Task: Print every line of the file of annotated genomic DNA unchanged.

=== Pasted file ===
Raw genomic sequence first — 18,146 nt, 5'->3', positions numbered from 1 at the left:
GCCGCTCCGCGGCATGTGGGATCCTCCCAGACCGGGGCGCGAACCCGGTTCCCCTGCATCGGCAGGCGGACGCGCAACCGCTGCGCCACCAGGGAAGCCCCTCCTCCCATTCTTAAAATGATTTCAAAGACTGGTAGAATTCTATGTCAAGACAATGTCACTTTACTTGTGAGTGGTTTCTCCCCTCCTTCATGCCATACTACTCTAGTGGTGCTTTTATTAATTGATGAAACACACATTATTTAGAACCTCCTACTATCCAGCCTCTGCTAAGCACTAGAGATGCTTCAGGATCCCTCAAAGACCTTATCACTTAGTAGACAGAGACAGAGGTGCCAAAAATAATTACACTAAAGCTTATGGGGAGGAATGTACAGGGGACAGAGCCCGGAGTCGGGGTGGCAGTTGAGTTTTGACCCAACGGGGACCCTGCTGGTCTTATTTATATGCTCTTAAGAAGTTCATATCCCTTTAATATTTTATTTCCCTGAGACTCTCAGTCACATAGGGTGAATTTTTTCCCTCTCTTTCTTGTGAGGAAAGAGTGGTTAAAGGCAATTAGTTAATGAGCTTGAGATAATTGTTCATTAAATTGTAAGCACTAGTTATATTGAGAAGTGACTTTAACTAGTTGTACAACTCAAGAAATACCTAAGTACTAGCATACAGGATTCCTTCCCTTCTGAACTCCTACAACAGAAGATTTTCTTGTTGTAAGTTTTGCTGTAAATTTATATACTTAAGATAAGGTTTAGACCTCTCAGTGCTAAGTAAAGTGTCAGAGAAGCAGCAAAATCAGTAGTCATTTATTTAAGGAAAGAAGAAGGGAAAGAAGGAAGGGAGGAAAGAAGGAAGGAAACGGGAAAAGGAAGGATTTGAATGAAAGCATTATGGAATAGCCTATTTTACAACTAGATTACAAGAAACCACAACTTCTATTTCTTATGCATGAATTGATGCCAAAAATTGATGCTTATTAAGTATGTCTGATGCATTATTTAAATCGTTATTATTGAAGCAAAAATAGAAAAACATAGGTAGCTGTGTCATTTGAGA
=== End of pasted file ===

Raw genomic sequence first — 18,146 nt, 5'->3', positions numbered from 1 at the left:
GCCGCTCCGCGGCATGTGGGATCCTCCCAGACCGGGGCGCGAACCCGGTTCCCCTGCATCGGCAGGCGGACGCGCAACCGCTGCGCCACCAGGGAAGCCCCTCCTCCCATTCTTAAAATGATTTCAAAGACTGGTAGAATTCTATGTCAAGACAATGTCACTTTACTTGTGAGTGGTTTCTCCCCTCCTTCATGCCATACTACTCTAGTGGTGCTTTTATTAATTGATGAAACACACATTATTTAGAACCTCCTACTATCCAGCCTCTGCTAAGCACTAGAGATGCTTCAGGATCCCTCAAAGACCTTATCACTTAGTAGACAGAGACAGAGGTGCCAAAAATAATTACACTAAAGCTTATGGGGAGGAATGTACAGGGGACAGAGCCCGGAGTCGGGGTGGCAGTTGAGTTTTGACCCAACGGGGACCCTGCTGGTCTTATTTATATGCTCTTAAGAAGTTCATATCCCTTTAATATTTTATTTCCCTGAGACTCTCAGTCACATAGGGTGAATTTTTTCCCTCTCTTTCTTGTGAGGAAAGAGTGGTTAAAGGCAATTAGTTAATGAGCTTGAGATAATTGTTCATTAAATTGTAAGCACTAGTTATATTGAGAAGTGACTTTAACTAGTTGTACAACTCAAGAAATACCTAAGTACTAGCATACAGGATTCCTTCCCTTCTGAACTCCTACAACAGAAGATTTTCTTGTTGTAAGTTTTGCTGTAAATTTATATACTTAAGATAAGGTTTAGACCTCTCAGTGCTAAGTAAAGTGTCAGAGAAGCAGCAAAATCAGTAGTCATTTATTTAAGGAAAGAAGAAGGGAAAGAAGGAAGGGAGGAAAGAAGGAAGGAAACGGGAAAAGGAAGGATTTGAATGAAAGCATTATGGAATAGCCTATTTTACAACTAGATTACAAGAAACCACAACTTCTATTTCTTATGCATGAATTGATGCCAAAAATTGATGCTTATTAAGTATGTCTGATGCATTATTTAAATCGTTATTATTGAAGCAAAAATAGAAAAACATAGGTAGCTGTGTCATTTGAGA